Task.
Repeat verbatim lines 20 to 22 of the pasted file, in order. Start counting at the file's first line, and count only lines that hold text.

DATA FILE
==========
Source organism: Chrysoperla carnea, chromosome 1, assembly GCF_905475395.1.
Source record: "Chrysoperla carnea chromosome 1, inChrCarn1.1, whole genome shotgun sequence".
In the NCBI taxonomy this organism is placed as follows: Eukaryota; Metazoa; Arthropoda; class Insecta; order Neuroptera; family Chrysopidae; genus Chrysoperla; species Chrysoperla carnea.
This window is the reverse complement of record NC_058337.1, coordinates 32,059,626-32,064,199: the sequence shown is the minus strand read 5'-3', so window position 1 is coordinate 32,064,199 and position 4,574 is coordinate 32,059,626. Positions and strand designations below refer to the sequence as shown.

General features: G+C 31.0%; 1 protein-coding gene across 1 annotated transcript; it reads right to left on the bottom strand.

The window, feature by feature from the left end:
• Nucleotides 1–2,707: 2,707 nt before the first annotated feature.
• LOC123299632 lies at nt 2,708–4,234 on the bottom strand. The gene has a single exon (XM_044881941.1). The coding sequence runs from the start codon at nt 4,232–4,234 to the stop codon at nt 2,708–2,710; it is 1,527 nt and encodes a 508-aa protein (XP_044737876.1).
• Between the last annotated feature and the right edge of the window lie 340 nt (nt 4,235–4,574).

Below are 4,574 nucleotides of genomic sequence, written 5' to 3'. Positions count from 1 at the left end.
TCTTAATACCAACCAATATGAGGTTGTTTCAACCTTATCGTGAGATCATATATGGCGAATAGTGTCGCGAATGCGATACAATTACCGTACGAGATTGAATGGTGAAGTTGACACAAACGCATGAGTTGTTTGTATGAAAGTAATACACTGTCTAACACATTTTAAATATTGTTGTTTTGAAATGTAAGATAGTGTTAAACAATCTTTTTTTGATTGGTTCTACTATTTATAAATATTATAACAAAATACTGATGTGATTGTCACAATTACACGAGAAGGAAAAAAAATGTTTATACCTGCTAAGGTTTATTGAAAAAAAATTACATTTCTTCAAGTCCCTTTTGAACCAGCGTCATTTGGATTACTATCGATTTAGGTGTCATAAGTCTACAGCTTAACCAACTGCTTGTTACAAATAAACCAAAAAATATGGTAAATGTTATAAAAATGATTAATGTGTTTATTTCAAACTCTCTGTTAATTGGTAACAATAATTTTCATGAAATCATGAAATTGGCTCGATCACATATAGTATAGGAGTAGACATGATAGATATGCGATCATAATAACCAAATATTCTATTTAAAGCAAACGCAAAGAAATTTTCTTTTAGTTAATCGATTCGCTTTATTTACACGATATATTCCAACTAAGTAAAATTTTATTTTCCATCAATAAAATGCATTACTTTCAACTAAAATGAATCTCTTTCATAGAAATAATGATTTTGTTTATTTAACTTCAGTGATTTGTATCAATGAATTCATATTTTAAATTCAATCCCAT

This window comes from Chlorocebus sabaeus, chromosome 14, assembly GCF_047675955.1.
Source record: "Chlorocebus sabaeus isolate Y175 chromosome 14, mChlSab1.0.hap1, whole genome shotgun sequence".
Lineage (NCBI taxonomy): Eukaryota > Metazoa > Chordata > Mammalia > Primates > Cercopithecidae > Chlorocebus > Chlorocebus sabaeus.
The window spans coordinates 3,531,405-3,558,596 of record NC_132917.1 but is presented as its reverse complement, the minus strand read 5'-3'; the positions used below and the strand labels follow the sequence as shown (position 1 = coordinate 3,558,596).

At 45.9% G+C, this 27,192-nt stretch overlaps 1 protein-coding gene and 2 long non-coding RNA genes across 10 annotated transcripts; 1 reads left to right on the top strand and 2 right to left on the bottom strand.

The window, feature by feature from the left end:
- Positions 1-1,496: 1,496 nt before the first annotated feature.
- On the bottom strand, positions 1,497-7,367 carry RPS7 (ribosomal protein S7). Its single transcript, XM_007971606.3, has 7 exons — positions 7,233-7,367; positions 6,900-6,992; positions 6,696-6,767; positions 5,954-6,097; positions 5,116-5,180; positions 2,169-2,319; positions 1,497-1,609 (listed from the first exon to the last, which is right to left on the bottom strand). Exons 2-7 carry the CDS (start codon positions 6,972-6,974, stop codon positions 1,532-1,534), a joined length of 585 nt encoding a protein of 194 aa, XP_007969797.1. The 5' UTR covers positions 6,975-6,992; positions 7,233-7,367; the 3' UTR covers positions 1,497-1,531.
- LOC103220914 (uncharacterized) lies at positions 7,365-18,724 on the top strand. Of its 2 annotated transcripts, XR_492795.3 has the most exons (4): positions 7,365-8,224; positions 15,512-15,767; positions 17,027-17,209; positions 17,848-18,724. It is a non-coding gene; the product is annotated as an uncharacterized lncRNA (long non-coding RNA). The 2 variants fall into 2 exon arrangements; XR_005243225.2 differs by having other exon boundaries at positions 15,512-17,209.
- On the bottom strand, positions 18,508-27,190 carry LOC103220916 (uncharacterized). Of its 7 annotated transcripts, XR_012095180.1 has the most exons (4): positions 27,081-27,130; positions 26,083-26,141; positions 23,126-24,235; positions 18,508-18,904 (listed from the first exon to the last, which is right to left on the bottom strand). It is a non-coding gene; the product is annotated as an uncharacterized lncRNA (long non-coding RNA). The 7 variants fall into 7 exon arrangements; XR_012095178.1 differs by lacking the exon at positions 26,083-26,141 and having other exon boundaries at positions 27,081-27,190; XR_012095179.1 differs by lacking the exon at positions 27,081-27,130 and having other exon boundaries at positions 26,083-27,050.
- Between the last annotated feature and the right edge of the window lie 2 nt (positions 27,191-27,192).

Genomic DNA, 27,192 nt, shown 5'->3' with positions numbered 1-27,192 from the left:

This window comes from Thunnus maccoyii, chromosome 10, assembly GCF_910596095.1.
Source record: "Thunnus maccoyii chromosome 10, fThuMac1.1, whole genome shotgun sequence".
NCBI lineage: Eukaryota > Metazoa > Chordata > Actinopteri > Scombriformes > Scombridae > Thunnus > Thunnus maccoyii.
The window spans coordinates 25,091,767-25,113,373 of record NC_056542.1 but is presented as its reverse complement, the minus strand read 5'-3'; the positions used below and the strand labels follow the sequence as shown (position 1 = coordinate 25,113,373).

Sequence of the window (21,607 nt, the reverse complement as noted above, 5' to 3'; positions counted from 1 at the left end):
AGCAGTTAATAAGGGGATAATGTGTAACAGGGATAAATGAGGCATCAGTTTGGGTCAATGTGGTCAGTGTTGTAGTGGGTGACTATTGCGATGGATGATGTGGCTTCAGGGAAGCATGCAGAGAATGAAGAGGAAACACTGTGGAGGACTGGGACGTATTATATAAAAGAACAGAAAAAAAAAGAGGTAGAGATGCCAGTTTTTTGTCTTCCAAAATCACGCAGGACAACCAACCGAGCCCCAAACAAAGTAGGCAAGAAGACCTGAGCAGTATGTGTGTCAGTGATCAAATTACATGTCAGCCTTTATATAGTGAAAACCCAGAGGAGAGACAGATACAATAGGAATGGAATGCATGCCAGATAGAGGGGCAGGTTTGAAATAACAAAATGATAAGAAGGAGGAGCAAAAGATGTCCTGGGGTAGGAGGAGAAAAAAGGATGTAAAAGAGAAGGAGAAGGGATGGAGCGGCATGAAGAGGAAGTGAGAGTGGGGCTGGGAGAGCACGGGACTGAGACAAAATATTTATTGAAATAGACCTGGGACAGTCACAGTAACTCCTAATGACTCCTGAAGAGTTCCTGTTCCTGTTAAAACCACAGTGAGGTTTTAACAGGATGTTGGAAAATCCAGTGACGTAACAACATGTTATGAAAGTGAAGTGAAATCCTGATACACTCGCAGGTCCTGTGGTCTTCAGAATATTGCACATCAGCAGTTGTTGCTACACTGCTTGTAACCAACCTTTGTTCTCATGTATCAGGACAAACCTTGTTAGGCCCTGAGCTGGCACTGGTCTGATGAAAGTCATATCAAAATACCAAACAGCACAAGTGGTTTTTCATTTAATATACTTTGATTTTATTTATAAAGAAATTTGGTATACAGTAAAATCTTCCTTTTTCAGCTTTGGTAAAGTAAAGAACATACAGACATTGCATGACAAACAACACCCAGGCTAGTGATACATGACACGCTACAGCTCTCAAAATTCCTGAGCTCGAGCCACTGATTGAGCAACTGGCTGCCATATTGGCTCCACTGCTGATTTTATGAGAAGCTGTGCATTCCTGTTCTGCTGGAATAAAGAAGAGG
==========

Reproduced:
- LOC103220914 (uncharacterized) lies at positions 7,365-18,724 on the top strand. Of its 2 annotated transcripts, XR_492795.3 has the most exons (4): positions 7,365-8,224; positions 15,512-15,767; positions 17,027-17,209; positions 17,848-18,724. It is a non-coding gene; the product is annotated as an uncharacterized lncRNA (long non-coding RNA). The 2 variants fall into 2 exon arrangements; XR_005243225.2 differs by having other exon boundaries at positions 15,512-17,209.
- On the bottom strand, positions 18,508-27,190 carry LOC103220916 (uncharacterized). Of its 7 annotated transcripts, XR_012095180.1 has the most exons (4): positions 27,081-27,130; positions 26,083-26,141; positions 23,126-24,235; positions 18,508-18,904 (listed from the first exon to the last, which is right to left on the bottom strand). It is a non-coding gene; the product is annotated as an uncharacterized lncRNA (long non-coding RNA). The 7 variants fall into 7 exon arrangements; XR_012095178.1 differs by lacking the exon at positions 26,083-26,141 and having other exon boundaries at positions 27,081-27,190; XR_012095179.1 differs by lacking the exon at positions 27,081-27,130 and having other exon boundaries at positions 26,083-27,050.
- Between the last annotated feature and the right edge of the window lie 2 nt (positions 27,191-27,192).